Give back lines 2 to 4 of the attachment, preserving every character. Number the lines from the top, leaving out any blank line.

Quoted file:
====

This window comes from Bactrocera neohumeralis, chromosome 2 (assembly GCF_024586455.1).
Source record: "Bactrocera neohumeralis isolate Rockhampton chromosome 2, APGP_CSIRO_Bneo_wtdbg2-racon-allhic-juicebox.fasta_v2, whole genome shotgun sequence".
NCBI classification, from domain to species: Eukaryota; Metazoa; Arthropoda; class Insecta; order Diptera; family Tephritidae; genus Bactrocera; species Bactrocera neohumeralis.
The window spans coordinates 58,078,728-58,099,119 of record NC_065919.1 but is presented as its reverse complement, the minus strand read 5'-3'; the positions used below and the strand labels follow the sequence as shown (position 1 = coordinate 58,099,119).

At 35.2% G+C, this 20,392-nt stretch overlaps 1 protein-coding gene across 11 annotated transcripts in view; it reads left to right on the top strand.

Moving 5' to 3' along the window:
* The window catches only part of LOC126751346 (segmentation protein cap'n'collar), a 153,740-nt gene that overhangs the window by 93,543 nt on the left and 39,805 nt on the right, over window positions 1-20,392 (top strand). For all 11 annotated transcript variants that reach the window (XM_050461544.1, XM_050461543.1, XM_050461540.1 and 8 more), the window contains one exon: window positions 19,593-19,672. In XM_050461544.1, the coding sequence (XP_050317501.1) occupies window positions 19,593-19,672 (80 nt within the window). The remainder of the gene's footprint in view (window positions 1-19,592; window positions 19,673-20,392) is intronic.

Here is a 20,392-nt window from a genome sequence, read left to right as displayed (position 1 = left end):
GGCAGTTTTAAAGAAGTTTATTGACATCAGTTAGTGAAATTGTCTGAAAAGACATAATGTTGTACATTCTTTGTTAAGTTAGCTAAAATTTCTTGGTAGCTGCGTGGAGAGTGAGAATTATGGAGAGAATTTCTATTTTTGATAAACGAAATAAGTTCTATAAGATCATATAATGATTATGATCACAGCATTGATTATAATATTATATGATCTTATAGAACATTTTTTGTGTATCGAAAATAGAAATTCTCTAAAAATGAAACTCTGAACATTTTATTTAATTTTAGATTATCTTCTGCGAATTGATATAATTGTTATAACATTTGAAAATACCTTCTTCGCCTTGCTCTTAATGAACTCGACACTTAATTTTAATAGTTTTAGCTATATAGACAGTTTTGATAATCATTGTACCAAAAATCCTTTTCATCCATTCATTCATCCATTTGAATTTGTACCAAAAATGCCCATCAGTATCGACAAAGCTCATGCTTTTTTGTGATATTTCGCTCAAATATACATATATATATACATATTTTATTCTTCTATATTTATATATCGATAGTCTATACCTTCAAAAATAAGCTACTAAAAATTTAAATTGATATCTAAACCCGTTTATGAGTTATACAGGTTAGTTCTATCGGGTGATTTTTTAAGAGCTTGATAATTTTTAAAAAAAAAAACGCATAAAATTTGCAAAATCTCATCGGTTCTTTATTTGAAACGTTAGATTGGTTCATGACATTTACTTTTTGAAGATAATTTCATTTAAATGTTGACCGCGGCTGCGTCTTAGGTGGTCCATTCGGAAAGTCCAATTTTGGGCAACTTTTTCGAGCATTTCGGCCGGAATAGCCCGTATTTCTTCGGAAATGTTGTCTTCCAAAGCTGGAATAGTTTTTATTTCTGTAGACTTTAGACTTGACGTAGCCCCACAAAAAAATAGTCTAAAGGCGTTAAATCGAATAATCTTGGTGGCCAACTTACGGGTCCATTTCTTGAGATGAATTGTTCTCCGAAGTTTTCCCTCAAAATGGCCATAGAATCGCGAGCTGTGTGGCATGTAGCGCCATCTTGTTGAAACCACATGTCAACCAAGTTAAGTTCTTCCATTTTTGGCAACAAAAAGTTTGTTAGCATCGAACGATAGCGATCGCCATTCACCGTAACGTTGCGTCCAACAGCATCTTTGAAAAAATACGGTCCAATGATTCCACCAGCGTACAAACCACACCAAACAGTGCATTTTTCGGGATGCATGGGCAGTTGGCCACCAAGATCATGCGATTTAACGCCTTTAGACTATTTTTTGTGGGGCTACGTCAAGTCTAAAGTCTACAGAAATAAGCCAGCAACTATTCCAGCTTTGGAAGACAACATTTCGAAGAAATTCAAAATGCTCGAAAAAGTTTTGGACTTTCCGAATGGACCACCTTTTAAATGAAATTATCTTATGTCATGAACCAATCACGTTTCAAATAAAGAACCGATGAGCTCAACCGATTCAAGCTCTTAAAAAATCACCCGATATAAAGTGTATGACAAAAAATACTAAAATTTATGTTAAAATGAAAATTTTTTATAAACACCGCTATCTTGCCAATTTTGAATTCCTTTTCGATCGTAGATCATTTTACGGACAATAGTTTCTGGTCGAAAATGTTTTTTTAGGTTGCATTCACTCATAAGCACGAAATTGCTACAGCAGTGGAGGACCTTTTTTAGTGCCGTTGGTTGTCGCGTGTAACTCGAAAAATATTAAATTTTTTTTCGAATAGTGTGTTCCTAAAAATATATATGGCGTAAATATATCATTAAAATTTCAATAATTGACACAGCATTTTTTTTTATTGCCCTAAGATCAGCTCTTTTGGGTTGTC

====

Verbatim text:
Source record: "Bactrocera neohumeralis isolate Rockhampton chromosome 2, APGP_CSIRO_Bneo_wtdbg2-racon-allhic-juicebox.fasta_v2, whole genome shotgun sequence".
NCBI classification, from domain to species: Eukaryota; Metazoa; Arthropoda; class Insecta; order Diptera; family Tephritidae; genus Bactrocera; species Bactrocera neohumeralis.
The window spans coordinates 58,078,728-58,099,119 of record NC_065919.1 but is presented as its reverse complement, the minus strand read 5'-3'; the positions used below and the strand labels follow the sequence as shown (position 1 = coordinate 58,099,119).